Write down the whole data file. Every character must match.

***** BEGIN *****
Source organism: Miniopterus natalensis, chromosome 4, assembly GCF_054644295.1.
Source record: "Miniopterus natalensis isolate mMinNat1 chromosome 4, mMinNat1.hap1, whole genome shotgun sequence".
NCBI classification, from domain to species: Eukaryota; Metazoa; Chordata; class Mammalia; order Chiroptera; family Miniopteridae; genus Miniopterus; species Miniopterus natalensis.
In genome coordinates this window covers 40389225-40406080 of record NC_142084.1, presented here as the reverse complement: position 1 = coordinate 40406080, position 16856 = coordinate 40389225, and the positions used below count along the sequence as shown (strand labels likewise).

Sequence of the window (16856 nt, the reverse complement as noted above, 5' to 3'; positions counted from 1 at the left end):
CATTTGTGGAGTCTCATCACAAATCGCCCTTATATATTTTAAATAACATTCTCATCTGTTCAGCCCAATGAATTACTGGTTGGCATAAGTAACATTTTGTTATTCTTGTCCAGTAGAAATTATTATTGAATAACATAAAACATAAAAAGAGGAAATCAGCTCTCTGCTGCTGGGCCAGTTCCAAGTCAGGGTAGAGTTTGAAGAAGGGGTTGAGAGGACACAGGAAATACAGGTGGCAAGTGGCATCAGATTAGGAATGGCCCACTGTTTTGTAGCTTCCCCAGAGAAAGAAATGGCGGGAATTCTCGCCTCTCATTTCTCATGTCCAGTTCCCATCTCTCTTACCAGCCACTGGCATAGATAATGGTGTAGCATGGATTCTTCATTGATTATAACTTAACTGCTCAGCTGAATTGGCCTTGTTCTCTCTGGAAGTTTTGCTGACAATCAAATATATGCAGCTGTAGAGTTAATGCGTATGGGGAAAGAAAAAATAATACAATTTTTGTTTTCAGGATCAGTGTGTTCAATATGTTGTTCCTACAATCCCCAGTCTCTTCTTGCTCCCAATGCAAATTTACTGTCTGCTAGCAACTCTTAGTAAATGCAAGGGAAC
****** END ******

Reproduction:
Source organism: Miniopterus natalensis, chromosome 4, assembly GCF_054644295.1.
Source record: "Miniopterus natalensis isolate mMinNat1 chromosome 4, mMinNat1.hap1, whole genome shotgun sequence".
NCBI classification, from domain to species: Eukaryota; Metazoa; Chordata; class Mammalia; order Chiroptera; family Miniopteridae; genus Miniopterus; species Miniopterus natalensis.
In genome coordinates this window covers 40389225-40406080 of record NC_142084.1, presented here as the reverse complement: position 1 = coordinate 40406080, position 16856 = coordinate 40389225, and the positions used below count along the sequence as shown (strand labels likewise).

Sequence of the window (16856 nt, the reverse complement as noted above, 5' to 3'; positions counted from 1 at the left end):
CATTTGTGGAGTCTCATCACAAATCGCCCTTATATATTTTAAATAACATTCTCATCTGTTCAGCCCAATGAATTACTGGTTGGCATAAGTAACATTTTGTTATTCTTGTCCAGTAGAAATTATTATTGAATAACATAAAACATAAAAAGAGGAAATCAGCTCTCTGCTGCTGGGCCAGTTCCAAGTCAGGGTAGAGTTTGAAGAAGGGGTTGAGAGGACACAGGAAATACAGGTGGCAAGTGGCATCAGATTAGGAATGGCCCACTGTTTTGTAGCTTCCCCAGAGAAAGAAATGGCGGGAATTCTCGCCTCTCATTTCTCATGTCCAGTTCCCATCTCTCTTACCAGCCACTGGCATAGATAATGGTGTAGCATGGATTCTTCATTGATTATAACTTAACTGCTCAGCTGAATTGGCCTTGTTCTCTCTGGAAGTTTTGCTGACAATCAAATATATGCAGCTGTAGAGTTAATGCGTATGGGGAAAGAAAAAATAATACAATTTTTGTTTTCAGGATCAGTGTGTTCAATATGTTGTTCCTACAATCCCCAGTCTCTTCTTGCTCCCAATGCAAATTTACTGTCTGCTAGCAACTCTTAGTAAATGCAAGGGAAC